Chancellor Jeremy Hunt will “supercharge growth” at the Budget on Wednesday when he announces 12 investment zones that help communities level up.
Mr Hunt said: “True leveling up must be about local wealth creation and local decision-making to unblock obstacles to regeneration.
“From unleashing opportunity through new Investment Zones, to a new approach to accelerating research and development in city regions, we are delivering on our key priority to supercharge growth across the country.”
The zones will be clustered around research institutions, such as universities, and will focus on creating growth in sectors like technology, life sciences, advanced manufacturing and the green sector.
Funding will be used to improve skills, provide specialist business support, improve the planning system, or for local infrastructure.
Levelling Up Secretary Michael Gove said: “Levelling up means backing local growth across the UK, driving innovation to attract investment and putting power into the hands of local communities so they can reach their full potential.
“Our new investment zones and Leveling Up Partnerships will deliver more jobs, better services and more opportunities for local people.”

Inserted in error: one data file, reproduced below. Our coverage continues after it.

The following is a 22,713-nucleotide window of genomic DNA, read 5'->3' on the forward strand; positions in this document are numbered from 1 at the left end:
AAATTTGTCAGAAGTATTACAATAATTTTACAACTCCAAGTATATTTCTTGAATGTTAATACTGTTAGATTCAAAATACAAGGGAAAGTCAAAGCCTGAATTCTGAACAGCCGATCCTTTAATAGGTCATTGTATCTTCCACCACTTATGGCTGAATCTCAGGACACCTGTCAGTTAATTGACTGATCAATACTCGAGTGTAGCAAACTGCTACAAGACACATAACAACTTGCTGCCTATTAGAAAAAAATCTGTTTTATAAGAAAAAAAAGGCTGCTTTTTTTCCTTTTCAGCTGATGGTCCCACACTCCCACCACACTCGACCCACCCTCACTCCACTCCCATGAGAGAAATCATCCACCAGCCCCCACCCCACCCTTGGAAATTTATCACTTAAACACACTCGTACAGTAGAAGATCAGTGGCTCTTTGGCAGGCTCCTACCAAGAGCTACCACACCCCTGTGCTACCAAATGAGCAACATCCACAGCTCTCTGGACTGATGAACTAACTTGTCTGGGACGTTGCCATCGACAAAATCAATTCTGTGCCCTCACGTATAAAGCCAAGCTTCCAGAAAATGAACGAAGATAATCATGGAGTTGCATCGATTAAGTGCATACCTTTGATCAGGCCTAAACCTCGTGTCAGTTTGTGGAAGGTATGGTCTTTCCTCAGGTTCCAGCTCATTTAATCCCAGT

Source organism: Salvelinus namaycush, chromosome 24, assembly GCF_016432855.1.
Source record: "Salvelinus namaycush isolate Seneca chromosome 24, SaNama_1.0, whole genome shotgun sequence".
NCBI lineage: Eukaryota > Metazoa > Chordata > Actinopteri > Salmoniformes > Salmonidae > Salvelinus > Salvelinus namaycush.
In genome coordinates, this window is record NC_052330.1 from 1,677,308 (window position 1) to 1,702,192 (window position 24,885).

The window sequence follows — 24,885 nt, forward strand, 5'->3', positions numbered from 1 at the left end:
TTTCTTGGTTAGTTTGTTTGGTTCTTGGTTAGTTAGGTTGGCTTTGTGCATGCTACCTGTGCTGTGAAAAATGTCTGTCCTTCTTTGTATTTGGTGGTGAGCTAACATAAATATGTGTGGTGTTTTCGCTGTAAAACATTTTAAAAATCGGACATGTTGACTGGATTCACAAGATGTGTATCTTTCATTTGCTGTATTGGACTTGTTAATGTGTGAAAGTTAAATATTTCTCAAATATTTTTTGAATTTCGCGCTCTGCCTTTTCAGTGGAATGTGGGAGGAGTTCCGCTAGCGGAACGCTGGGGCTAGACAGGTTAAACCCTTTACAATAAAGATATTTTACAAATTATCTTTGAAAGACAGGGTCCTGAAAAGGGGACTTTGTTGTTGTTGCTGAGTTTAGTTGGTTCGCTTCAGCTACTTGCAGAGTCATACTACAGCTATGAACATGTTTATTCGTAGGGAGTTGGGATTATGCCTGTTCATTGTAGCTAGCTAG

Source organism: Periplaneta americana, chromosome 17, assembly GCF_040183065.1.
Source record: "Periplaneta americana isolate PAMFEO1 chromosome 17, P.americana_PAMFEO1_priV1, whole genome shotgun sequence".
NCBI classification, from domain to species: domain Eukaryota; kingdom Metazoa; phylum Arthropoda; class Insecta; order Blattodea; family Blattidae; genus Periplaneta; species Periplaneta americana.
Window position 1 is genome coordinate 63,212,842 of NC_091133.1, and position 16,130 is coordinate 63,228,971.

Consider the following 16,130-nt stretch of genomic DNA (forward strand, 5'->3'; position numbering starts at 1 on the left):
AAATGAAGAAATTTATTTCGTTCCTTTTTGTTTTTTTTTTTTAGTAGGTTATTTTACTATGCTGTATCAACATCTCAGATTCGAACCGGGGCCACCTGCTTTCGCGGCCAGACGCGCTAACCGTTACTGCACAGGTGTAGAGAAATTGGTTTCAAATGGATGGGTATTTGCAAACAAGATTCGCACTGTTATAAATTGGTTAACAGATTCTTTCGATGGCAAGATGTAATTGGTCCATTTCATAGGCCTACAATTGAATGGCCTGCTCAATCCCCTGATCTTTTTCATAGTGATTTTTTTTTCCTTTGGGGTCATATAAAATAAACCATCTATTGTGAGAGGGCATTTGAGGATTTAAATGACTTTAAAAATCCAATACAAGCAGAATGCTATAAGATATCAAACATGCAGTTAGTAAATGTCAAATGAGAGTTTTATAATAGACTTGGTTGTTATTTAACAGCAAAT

The eight places in England shortlisted to host investment zones include: the proposed East Midlands Mayoral Combined County Authority, Greater Manchester Mayoral Combined Authority (MCA), Liverpool City Region MCA and the proposed North East MCA.
Other regions are South Yorkshire MCA, Tees Valley MCA, West Midlands MCA and West Yorkshire MCA.
Mr Hunt’s Budget is widely expected to focus on economic inactivity, which is among Britain’s biggest economic challenges.
The largest number of inactive workers are aged 50 to 64 but this is likely driven more by early retirement than ill health, the Center for Policy Studies said in a report.
It argues that raising or scrapping the pension lifetime allowance, whose value has more than halved in real terms since 2010, would keep more people in the workforce – including in the NHS.
Changes to disability benefits have increased inactivity while there is “an alarming rise” in inactivity among those aged 18 to 24, in particular because of mental health issues.
Karl Williams, CPS senior researcher and report author, said: “Policy solutions to economic inactivity are as varied as the reasons behind it, but the government should, as a priority, act to remove financial penalties which incentivise early retirement and seek to reform the PIP assessment to allow those who are unwell or living with disabilities to access work with fewer risks if they relapse.”